How can Turing machine compare to a computer? - turing-machines

I have read articles including wikipedia about Turing machine. And here is also question about Turing machine. After reading those, what I understand about T.M is it's just a logical machine with infinite tape, R/W head and a table with rules. If it's true, without that table a Turing machine is nothing. even a simple computer can do everything from simple word processing to playing games, but how can a Turing machine compare to a computer.


Universal Turing Machine Problems

If I have a machine, call it machine 1, that is able to solve a problem: it's just a machine, not per se a Turing machine. It can solve one specific problem.
If this exact same problem can be solved on a Universal Turing Machine, then is my original machine, 1, a Universal Turing Machine too?
This does not hold for all problems, which is already ansered. Are there any problems which have this described property at all? If it is absolutely not true, then why?
Can someone give an example of a problem to be solved. If this problem is solved by my original machine, 1, definately makes this a Universal Turning Machine? Or does such a problem not exists? If it doesn't exists, why?
I'm very interested, but can't figure it out... Thanks.
Edit: made the question more clear.
The point of the Universal Turning Machine (UTM) is that for any Turing Machine (TM) you could take that TM and create an encoding for it that describes the operation of the TM and have that encoding run on another TM.
The UTM is a TM which has an definition sufficiently powerful such that any other TM definition could be rewritten in it.
Think of the UTM as an interpreter. The TM is a specific task.
Unless the TM is also in the class of interpreters then it is not a UTM as well. (Because a UTM is also a specifically tasked TM).
So to answer your second question: if you can show that the UTM and TM are equivalent then you have shown that TM is also a UTM. To do this you need to be able to show how an encoded program for the UTM can be changed into an equivalent program for the TM.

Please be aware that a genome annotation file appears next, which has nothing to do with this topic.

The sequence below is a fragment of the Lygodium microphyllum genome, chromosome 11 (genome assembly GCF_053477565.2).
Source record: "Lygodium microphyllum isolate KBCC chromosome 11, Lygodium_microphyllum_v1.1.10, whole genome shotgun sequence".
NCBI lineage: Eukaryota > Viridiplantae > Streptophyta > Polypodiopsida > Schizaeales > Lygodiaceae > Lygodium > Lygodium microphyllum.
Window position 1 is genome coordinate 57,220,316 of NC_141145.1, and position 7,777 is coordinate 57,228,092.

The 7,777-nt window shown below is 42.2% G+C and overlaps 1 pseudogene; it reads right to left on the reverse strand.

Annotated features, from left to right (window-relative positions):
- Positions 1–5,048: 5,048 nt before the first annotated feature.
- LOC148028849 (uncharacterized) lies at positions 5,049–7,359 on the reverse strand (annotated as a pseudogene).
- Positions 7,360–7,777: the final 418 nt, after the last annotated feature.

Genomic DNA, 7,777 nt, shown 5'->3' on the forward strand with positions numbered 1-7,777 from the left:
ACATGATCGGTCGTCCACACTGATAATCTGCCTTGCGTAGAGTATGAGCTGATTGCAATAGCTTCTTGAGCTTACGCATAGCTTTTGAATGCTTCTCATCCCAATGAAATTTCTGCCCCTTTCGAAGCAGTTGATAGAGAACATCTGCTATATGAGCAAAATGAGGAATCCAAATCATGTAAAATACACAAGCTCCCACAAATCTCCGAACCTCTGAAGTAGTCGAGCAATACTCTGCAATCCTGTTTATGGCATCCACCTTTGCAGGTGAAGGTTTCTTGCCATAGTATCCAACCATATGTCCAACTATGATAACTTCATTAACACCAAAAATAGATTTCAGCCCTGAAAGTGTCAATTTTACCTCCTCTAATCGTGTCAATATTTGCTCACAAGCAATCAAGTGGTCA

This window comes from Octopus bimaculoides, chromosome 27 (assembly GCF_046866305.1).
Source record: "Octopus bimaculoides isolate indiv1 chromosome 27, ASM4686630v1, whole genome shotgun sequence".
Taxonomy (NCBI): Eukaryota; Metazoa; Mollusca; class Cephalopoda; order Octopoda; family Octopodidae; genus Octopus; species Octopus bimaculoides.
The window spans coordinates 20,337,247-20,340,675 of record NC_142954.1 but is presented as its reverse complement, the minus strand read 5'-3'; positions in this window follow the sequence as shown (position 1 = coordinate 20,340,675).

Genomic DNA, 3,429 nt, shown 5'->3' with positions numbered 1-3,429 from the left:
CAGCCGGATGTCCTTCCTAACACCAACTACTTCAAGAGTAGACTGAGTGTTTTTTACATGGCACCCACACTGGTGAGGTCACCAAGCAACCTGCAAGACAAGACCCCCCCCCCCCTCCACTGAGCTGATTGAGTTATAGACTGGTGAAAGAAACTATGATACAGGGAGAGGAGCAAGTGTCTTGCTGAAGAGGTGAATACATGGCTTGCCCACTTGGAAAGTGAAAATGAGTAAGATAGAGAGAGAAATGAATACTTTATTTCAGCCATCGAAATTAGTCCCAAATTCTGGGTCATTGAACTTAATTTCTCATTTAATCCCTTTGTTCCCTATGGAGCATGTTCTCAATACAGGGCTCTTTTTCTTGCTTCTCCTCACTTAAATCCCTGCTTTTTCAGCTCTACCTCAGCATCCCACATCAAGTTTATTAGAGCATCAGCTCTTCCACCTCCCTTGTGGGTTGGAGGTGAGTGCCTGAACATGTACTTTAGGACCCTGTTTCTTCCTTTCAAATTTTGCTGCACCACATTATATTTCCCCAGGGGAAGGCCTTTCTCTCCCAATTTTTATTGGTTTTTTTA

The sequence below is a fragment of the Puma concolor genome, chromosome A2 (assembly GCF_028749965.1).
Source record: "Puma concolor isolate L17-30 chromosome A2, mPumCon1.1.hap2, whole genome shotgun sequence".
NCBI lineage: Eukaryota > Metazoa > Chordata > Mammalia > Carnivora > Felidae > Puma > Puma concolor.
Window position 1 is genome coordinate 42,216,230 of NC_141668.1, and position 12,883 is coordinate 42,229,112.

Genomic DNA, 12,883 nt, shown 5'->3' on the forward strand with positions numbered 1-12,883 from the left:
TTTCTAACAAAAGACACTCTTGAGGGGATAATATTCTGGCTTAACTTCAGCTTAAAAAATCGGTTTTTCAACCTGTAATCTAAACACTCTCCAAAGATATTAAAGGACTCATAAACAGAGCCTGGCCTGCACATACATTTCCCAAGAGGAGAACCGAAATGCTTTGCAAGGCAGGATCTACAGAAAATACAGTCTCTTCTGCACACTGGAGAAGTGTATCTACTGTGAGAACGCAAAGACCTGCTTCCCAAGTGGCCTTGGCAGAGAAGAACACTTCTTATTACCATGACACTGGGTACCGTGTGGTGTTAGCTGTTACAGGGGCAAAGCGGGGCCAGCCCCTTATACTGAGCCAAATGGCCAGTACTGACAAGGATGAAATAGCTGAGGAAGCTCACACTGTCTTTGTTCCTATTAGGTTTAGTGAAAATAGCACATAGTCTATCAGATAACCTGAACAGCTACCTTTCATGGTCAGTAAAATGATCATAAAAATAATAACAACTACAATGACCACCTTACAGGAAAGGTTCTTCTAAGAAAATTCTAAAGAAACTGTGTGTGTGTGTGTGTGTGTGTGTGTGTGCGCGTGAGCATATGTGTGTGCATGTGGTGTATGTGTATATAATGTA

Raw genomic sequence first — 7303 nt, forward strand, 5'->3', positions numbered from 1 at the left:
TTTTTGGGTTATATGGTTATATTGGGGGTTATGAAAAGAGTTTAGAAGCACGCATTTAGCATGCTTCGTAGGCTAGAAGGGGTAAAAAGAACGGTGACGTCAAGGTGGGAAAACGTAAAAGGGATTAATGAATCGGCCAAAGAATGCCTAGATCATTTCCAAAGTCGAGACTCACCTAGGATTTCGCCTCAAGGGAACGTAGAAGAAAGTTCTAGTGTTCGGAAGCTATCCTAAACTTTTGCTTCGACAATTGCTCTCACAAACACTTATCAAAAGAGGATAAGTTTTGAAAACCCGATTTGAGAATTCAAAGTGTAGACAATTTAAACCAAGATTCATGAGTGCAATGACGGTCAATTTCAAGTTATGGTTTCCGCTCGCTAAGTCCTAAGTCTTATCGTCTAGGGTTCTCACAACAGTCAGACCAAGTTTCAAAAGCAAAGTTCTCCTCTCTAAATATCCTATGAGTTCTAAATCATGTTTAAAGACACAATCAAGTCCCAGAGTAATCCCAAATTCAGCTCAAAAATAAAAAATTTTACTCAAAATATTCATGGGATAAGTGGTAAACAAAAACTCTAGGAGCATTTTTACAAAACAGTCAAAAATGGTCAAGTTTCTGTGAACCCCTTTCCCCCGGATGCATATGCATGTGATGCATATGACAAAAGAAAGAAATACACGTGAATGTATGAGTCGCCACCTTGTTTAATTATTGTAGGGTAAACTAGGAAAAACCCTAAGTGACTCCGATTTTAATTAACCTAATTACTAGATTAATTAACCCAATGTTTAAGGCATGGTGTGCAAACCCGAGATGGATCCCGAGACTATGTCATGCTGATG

A Universal Turing Machine can solve any of a huge class of problems.
If your machine(1) can solve 1+1, that doesn't mean it can solve any of the huge class. So it may not be a Universal Turing Machine.
The logicians differentiate between "sufficient" and "neccessary" conditions. Take, for example, the sentence
The sky is blue.
(let's just assume that's always true). What you know now is this:
When you look at the sky, you see the color blue.
What you don't know is this:
When you see the color blue, you're looking at the sky.
-- you might as well be looking at your neighbour's car.
In logical terms, the color blue is neccessary for the sky, but it's not sufficient.
The same is true for your case: Machine (1) does solve your problem, so it's indeed a solvable problem. Hence, being able to solve the problem is a neccessary condition for a UTM, but not a sufficient one, because a UTM must be able to solve any problem (that's solvable at all), not just this single one.
A universal turing machine can solve any code that any specific turing machine can solve.
So your universal turing machine (2) can solve the problem that your original turing machine (1) was designed to solve.
Your original turing machine (1) however can solve only that exact problem and can't solve any other problem (including the "problem" of being a universal turing machine).
So no, your original turing machine is not a universal turing machine according to your description. (It might be if the you define it to, but that's kind of cheating).
Can someone give an example of a problem to be solved.
Sure: Given encoded turning machine and data, what is the result :) If your machine can solve this problem, it is surely UTM.
Do you know the line of reasoning why those different problems are in NP? Like 'can i solve the 3-sat problem when I have a machine that solves the Hamiltonian problem?' You can surely use the same to answer your question.